You are on page 1of 12

Chapter 5

Measurement of Work-in-Process
and Manufacturing Lead Time
by Petri Nets Modeling and Throughput Diagram
Tiago Facchin and Miguel Afonso Sellitto
Additional information is available at the end of the chapter
http://dx.doi.org/10.5772/50288

1. Introduction
A proper planning and the search for better results in the production processes are
important for the competitiveness that manufacturing can add to business operations.
However, changes in manufacturing involve risks and uncertainties that may affect the
company's operations. In this case, modeling and simulation of the production line can
assist the decision-making process, avoiding unnecessary expenses and risks before making
a decision. A model that can be simulated in the computer is a mechanism that turns input
parameters, known and associated requirements of the process, into output parameters and
performance metrics that have not yet happened in the real world (Law; Kelton, 1991).
Thereby, a line production model, which can be used in a computer simulation, can be a tool
for decision support, because, before the results will crystallize in the real world
manufacturing, it can be predicted, with a given reliability, in virtual simulation.
Inventory in process and throughput time that a production plan will generate are
quantities that may be useful in decision making in manufacturing and can be predicted by
computer simulation. The inventory process (work in process or WIP) consists of materials
that have already been released for manufacture (have already left the warehouse or have
been received from suppliers), but their orders still not been completed. Lead time is the
time between release manufacture order and the product availability for shipment to the
customer (Antunes et al., 2007). Some decisions in internal logistics of manufacturing may
be related to these quantities: choosing alternatives for compliance with scheduled delivery
dates, intermediate storage areas for processing of applications, equipment for internal
movement; resources for tool changes and machinery preparation. The most important
decision that can be supported by the proposed method is the definition of in-process
2012 Facchin and Sellitto, licensee InTech. This is an open access chapter distributed under the terms of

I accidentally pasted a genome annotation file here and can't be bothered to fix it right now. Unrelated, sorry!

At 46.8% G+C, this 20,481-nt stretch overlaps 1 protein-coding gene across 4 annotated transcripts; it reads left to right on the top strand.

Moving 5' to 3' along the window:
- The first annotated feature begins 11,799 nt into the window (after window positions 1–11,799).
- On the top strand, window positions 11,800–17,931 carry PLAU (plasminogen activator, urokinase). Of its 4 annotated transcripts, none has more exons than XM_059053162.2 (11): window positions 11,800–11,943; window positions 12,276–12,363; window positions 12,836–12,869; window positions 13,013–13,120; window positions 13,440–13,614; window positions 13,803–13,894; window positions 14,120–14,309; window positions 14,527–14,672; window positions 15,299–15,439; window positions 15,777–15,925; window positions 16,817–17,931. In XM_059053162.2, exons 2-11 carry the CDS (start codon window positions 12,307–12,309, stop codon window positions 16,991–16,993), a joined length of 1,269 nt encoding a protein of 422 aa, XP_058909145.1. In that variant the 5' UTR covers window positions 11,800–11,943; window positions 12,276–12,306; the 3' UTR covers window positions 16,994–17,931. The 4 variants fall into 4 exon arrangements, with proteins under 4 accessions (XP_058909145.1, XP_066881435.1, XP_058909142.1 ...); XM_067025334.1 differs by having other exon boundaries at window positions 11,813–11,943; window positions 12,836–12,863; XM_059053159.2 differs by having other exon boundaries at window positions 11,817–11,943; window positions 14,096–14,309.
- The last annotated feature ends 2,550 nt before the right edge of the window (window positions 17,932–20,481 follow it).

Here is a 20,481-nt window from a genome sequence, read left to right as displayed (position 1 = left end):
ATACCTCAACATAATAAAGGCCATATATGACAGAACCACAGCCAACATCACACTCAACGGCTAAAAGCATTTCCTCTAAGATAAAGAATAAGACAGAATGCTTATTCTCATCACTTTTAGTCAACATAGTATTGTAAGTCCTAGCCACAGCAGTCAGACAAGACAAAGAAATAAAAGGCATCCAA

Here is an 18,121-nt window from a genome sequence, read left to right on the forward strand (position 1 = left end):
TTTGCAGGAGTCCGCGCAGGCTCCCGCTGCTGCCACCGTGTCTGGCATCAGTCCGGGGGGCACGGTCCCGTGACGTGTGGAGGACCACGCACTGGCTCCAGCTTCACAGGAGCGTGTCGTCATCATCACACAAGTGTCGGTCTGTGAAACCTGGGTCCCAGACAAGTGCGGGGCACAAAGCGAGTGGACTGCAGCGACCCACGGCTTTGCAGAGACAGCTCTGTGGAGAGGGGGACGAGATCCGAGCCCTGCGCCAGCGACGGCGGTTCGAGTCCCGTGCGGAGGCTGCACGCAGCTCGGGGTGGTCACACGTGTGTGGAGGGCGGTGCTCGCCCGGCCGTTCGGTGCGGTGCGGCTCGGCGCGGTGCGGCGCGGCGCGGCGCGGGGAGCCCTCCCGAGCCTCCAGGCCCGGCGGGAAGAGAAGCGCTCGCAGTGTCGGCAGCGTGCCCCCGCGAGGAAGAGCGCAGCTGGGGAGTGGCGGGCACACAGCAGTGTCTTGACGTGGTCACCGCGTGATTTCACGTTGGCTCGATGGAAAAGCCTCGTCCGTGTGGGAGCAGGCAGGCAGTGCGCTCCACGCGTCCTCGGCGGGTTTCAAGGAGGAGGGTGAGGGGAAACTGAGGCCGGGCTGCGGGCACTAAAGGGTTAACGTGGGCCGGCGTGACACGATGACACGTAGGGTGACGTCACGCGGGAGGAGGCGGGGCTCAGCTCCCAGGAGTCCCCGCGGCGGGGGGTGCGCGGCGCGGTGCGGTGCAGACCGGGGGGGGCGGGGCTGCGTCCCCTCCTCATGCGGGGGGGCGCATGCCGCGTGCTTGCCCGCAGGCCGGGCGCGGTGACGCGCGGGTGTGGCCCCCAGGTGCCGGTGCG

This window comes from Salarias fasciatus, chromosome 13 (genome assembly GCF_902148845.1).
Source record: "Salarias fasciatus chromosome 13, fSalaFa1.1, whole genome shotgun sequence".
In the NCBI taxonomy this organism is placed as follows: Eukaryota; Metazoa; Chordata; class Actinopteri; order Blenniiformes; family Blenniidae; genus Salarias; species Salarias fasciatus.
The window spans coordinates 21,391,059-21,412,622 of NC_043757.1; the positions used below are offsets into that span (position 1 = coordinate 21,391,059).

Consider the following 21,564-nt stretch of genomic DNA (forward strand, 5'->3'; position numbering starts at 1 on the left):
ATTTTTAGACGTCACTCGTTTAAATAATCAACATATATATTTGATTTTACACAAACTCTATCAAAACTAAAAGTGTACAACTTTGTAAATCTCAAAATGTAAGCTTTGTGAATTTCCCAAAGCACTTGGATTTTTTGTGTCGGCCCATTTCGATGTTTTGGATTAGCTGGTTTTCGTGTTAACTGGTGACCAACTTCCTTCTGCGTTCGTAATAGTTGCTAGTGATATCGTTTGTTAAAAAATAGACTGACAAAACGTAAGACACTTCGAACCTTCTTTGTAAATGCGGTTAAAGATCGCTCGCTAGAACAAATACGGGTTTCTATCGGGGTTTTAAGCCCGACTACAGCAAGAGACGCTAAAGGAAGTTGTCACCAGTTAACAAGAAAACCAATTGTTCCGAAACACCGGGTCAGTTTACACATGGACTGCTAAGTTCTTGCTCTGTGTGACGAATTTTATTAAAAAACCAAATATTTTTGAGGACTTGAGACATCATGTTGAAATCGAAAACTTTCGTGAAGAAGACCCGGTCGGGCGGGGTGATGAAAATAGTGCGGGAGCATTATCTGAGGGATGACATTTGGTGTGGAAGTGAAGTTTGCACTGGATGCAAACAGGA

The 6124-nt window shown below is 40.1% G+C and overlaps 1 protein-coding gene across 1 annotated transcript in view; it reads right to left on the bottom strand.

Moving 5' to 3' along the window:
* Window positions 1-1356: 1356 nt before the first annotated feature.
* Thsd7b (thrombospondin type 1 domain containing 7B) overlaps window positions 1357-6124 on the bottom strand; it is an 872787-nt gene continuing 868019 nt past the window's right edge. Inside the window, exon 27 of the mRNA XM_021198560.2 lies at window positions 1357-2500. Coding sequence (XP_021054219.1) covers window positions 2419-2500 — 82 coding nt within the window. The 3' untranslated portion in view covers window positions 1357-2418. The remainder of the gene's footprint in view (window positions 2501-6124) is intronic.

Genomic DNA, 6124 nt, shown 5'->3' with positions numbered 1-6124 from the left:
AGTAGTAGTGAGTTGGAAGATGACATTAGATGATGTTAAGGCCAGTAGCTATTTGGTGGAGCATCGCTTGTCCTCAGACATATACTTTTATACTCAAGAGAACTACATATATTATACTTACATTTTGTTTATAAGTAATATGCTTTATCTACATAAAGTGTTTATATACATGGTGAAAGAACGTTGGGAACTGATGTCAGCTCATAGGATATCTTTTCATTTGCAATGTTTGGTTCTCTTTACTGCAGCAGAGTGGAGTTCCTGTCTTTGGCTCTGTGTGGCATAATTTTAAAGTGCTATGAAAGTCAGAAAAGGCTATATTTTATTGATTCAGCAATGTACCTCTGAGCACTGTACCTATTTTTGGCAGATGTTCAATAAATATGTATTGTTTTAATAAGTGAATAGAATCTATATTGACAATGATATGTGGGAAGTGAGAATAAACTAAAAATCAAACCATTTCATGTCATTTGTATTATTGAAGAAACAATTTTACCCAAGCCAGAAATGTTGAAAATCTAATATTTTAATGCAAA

the Creative Commons Attribution License (http://creativecommons.org/licenses/by/3.0), which permits
unrestricted use, distribution, and reproduction in any medium, provided the original work is properly cited.

96 Petri Nets Manufacturing and Computer Science

inventory level that will be allowed in manufacturing. This should not be so low as to
generate idle nor so high as to increase the throughput time.
In the first two chapters will be presented basic concepts for modelling the proposed system
using Petri Nets and throughput diagram, these methods will be applied in a real
manufacturing and the results compared with the real manufacturing outputs.
The aim of this paper is to measure in advance in-process inventory and lead time in
manufacturing that a production plan will generate. Knowing the magnitudes of the plan
prior to release, a manager can predict and possibly prevent problems, changing the plan.
The specific objectives were: i) mapping manufacturing, ii) model building for PN, refining
and validated by field data, iii) with the results simulated by throughput diagram, calculate
the inventory in process and expected lead time; and iv) discuss the application. Computer
simulation is the research method. Delimitation is that made in a single application in shoe
manufacturing, in a period of two weeks. The working method includes two operations
research techniques, Petri nets (PN) and the throughput diagram and was tested in a
production plan already performed, whose results served to refine and validate the model,
which can be used in plans not yet released for manufacturing.
The main contribution of this paper is the method of working, replicable to other
applications: simulation PN, validated by data field and use the throughput diagram results
to calculate the performance metric. The method can be useful in ill-structured problems, as
may occur in manufacturing.

2. Petri Nets
The PN describes the system structure as a directed graph and can capture precedence
relations and structural links of real systems with graphical expressiveness to model
conflicts and queues. Formally, it can be defined as a sixfold (P, T, A, M0, W, K) in wich: P is
a set of states/places, T is a set of transitions, A is a set of arcs subject to the constraint that